S&P 500 Tops Record in Data-Rich Week; Bonds Drop: Markets Wrap
U.S. stocks rose above their record high at the start of a week packed with data that will provide clues on global economic growth. Bonds fell.
Financial companies led gains in the S&P 500 Index, while real-estate shares retreated. Benchmark Treasury yields climbed after a large five-year block sale. The U.S. dollar was little changed and the euro rallied. Crude had a volatile session as a severe crackdown on Iranian oil exports ticked closer.
Investors are assessing whether the economy and corporate earnings will continue to support the equity bull run. U.S. consumer spending rebounded in March while the Federal Reserve’s preferred underlying inflation gauge eased to a one-year low, according to a Commerce Department report on Monday. Policy makers are expected to hold rates steady on Wednesday, though new growth and prices data may affect their characterization of the economy.
The next round of trade talks with China will get under way this week with significant issues still unresolved, but with enforcement mechanisms “close to done,” according to U.S. Treasury Secretary Steven Mnuchin.
“There’s a lot of things from a macro standpoint that appear to be pretty supportive of the stock market,” said Mark Stoeckle, chief executive officer of Adams Funds, which has about $2.5 billion in assets under management. “The Fed pivoted, and trade -- at least on the surface -- appears to be progressing in the right direction. In addition to that, you see a lot of companies that are reporting some pretty good numbers.”
Almost 80 percent of the S&P 500 companies that have reported quarterly earnings beat analyst estimates, data compiled by Bloomberg show. The results are looking good as the bar had been lowered coming into this season, said Michael Hans, chief investment officer at Clarfeld Financial Advisors.
Elsewhere, the Stoxx Europe 600 Index rebounded as a rally in banks outweighed a drop in euro-area economic confidence to a two-year low. Markets in Japan remained shut for holidays, with many others set to follow suit on May 1.
Here are some notable events coming up:
- Companies reporting earnings include: Apple, GE, Pfizer, HSBC, Macquarie, BP, Royal Dutch Shell and McDonald’s.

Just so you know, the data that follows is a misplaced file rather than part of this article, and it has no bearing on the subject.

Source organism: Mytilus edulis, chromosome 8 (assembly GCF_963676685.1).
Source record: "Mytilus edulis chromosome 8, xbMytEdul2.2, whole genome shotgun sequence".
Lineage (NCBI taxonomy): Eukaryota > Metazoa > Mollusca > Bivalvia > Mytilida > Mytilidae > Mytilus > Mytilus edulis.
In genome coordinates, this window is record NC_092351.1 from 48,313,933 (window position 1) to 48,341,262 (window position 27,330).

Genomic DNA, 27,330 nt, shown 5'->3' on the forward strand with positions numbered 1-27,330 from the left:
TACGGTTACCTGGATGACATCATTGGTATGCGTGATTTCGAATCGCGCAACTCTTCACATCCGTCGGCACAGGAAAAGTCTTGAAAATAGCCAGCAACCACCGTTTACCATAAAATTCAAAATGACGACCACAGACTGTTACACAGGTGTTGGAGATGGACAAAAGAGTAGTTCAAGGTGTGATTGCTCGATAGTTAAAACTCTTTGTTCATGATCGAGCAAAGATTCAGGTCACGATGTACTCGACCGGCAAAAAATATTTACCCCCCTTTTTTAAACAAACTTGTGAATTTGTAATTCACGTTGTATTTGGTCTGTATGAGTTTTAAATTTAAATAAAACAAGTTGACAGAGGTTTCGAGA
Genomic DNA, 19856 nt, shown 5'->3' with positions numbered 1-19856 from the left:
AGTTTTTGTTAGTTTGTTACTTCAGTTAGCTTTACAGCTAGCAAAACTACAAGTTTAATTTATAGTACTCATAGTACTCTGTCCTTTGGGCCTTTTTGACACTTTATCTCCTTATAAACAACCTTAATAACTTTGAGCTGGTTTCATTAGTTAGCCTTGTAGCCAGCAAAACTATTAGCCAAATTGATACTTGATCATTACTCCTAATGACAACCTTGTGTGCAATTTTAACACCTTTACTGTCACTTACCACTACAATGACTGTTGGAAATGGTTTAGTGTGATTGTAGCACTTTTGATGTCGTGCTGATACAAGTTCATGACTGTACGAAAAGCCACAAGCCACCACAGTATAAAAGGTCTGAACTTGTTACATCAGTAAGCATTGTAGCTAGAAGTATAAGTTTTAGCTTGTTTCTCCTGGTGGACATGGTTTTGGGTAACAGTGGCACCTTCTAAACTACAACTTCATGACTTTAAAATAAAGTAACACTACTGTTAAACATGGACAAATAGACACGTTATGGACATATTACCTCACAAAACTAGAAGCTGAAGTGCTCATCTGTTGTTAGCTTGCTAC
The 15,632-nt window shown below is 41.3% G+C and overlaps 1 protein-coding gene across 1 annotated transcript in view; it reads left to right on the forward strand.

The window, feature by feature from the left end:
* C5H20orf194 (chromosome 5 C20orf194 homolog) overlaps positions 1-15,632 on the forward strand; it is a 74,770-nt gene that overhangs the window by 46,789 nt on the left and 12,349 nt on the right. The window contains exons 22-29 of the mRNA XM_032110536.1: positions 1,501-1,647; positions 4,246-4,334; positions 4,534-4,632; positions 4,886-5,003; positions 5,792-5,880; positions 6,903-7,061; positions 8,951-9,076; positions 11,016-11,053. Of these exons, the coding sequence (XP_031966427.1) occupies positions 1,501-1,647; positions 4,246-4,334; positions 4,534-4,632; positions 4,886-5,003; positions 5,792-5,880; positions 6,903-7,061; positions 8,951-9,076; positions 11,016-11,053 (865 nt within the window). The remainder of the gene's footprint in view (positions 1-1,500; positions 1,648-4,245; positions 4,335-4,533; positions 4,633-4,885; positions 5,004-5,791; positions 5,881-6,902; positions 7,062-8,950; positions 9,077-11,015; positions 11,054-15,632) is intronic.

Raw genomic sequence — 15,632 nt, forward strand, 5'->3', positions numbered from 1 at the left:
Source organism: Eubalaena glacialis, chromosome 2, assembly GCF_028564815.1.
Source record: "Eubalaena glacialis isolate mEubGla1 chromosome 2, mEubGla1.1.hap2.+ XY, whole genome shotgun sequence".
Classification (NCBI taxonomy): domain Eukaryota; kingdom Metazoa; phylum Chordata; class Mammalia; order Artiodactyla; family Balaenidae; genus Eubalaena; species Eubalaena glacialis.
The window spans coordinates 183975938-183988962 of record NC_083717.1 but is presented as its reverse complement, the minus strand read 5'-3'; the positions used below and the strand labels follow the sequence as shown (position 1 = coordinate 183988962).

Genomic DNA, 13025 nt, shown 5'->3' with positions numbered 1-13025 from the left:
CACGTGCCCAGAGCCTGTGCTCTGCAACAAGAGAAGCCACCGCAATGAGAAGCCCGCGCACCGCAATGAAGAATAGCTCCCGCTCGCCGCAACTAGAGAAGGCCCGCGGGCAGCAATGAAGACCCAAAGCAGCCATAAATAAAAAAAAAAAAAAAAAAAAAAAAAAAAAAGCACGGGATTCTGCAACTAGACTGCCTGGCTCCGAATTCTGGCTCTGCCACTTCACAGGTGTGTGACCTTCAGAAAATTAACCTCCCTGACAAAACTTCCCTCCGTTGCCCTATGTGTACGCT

- U.S. Trade Representative Robert Lighthizer and Treasury Secretary Steven Mnuchin travel to Beijing to continue trade talks. China and the U.S. hope to seal a deal by early May.
- Euro-zone GDP data and China’s manufacturing PMI are due on Tuesday.
- The U.S. Fed’s rate decision is on Wednesday, while the Bank of England sets interest rates Thursday.
- Friday brings the U.S. jobs report: non-farm payrolls are projected to rise by 187,000 in April. Economists expect an unemployment rate of 3.8 percent, with average hourly earnings growth picking up to 3.3 percent.
These are the main moves in markets:
- The S&P 500 rose 0.1 percent to 2,943.03 at 4 p.m. in New York.
- The Stoxx Europe 600 Index increased 0.1 percent.
- The MSCI Asia Pacific Index advanced 0.3 percent.
- The MSCI Emerging Market Index added 0.5 percent.
- The Bloomberg Dollar Spot Index was little changed.
- The euro climbed 0.3 percent to $1.1185.
- The British pound rose 0.2 percent to $1.2937.
- The Japanese yen fell 0.1 percent to 111.67 per dollar.
- The yield on 10-year Treasuries rose three basis points to 2.53 percent.
- Germany’s 10-year yield climbed three basis points to 0.00 percent.
- Britain’s 10-year yield increased two basis points to 1.157 percent.
- The Bloomberg Commodity Index declined 0.3 percent.
- West Texas Intermediate crude settled at $63.50 a barrel.
- Gold fell 0.6 percent to $1,281.50 an ounce.
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